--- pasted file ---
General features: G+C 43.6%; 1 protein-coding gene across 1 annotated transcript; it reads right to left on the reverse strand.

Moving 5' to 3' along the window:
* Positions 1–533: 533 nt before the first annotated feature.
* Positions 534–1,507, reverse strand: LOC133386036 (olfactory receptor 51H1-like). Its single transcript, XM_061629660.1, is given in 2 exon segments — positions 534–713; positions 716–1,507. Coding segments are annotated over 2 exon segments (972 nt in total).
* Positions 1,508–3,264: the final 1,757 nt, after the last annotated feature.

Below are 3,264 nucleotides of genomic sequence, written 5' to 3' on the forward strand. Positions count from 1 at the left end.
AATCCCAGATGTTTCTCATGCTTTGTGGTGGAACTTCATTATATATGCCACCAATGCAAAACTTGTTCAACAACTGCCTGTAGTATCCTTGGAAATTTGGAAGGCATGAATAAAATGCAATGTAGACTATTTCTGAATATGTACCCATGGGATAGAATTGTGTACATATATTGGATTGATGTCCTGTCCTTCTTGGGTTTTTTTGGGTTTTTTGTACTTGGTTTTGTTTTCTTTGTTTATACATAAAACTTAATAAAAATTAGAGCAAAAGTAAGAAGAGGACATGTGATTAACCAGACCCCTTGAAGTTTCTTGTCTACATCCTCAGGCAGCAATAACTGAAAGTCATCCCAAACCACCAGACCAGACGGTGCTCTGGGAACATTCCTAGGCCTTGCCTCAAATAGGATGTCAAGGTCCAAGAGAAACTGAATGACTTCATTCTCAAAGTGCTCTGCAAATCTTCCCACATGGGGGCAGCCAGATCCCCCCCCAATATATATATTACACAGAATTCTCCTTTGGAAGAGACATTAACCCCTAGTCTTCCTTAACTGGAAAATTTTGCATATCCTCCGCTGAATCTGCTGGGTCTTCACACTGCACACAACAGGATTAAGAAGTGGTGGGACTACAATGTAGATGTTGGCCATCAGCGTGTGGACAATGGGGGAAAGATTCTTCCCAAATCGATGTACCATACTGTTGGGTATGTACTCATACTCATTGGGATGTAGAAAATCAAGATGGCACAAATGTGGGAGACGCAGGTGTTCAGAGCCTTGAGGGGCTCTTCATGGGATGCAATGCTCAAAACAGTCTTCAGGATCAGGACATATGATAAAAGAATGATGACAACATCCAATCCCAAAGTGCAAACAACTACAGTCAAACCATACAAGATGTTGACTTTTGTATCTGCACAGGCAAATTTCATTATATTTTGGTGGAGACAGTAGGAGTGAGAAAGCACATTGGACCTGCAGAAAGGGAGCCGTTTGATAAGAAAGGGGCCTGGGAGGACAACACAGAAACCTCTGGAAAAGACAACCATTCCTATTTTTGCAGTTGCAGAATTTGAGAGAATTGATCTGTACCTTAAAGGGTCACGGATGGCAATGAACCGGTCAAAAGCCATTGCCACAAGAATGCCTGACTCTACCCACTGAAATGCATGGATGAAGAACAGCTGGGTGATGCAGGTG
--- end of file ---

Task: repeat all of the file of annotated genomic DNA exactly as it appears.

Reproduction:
General features: G+C 43.6%; 1 protein-coding gene across 1 annotated transcript; it reads right to left on the reverse strand.

Moving 5' to 3' along the window:
* Positions 1–533: 533 nt before the first annotated feature.
* Positions 534–1,507, reverse strand: LOC133386036 (olfactory receptor 51H1-like). Its single transcript, XM_061629660.1, is given in 2 exon segments — positions 534–713; positions 716–1,507. Coding segments are annotated over 2 exon segments (972 nt in total).
* Positions 1,508–3,264: the final 1,757 nt, after the last annotated feature.

Below are 3,264 nucleotides of genomic sequence, written 5' to 3' on the forward strand. Positions count from 1 at the left end.
AATCCCAGATGTTTCTCATGCTTTGTGGTGGAACTTCATTATATATGCCACCAATGCAAAACTTGTTCAACAACTGCCTGTAGTATCCTTGGAAATTTGGAAGGCATGAATAAAATGCAATGTAGACTATTTCTGAATATGTACCCATGGGATAGAATTGTGTACATATATTGGATTGATGTCCTGTCCTTCTTGGGTTTTTTTGGGTTTTTTGTACTTGGTTTTGTTTTCTTTGTTTATACATAAAACTTAATAAAAATTAGAGCAAAAGTAAGAAGAGGACATGTGATTAACCAGACCCCTTGAAGTTTCTTGTCTACATCCTCAGGCAGCAATAACTGAAAGTCATCCCAAACCACCAGACCAGACGGTGCTCTGGGAACATTCCTAGGCCTTGCCTCAAATAGGATGTCAAGGTCCAAGAGAAACTGAATGACTTCATTCTCAAAGTGCTCTGCAAATCTTCCCACATGGGGGCAGCCAGATCCCCCCCCAATATATATATTACACAGAATTCTCCTTTGGAAGAGACATTAACCCCTAGTCTTCCTTAACTGGAAAATTTTGCATATCCTCCGCTGAATCTGCTGGGTCTTCACACTGCACACAACAGGATTAAGAAGTGGTGGGACTACAATGTAGATGTTGGCCATCAGCGTGTGGACAATGGGGGAAAGATTCTTCCCAAATCGATGTACCATACTGTTGGGTATGTACTCATACTCATTGGGATGTAGAAAATCAAGATGGCACAAATGTGGGAGACGCAGGTGTTCAGAGCCTTGAGGGGCTCTTCATGGGATGCAATGCTCAAAACAGTCTTCAGGATCAGGACATATGATAAAAGAATGATGACAACATCCAATCCCAAAGTGCAAACAACTACAGTCAAACCATACAAGATGTTGACTTTTGTATCTGCACAGGCAAATTTCATTATATTTTGGTGGAGACAGTAGGAGTGAGAAAGCACATTGGACCTGCAGAAAGGGAGCCGTTTGATAAGAAAGGGGCCTGGGAGGACAACACAGAAACCTCTGGAAAAGACAACCATTCCTATTTTTGCAGTTGCAGAATTTGAGAGAATTGATCTGTACCTTAAAGGGTCACGGATGGCAATGAACCGGTCAAAAGCCATTGCCACAAGAATGCCTGACTCTACCCACTGAAATGCATGGATGAAGAACAGCTGGGTGATGCAGGTG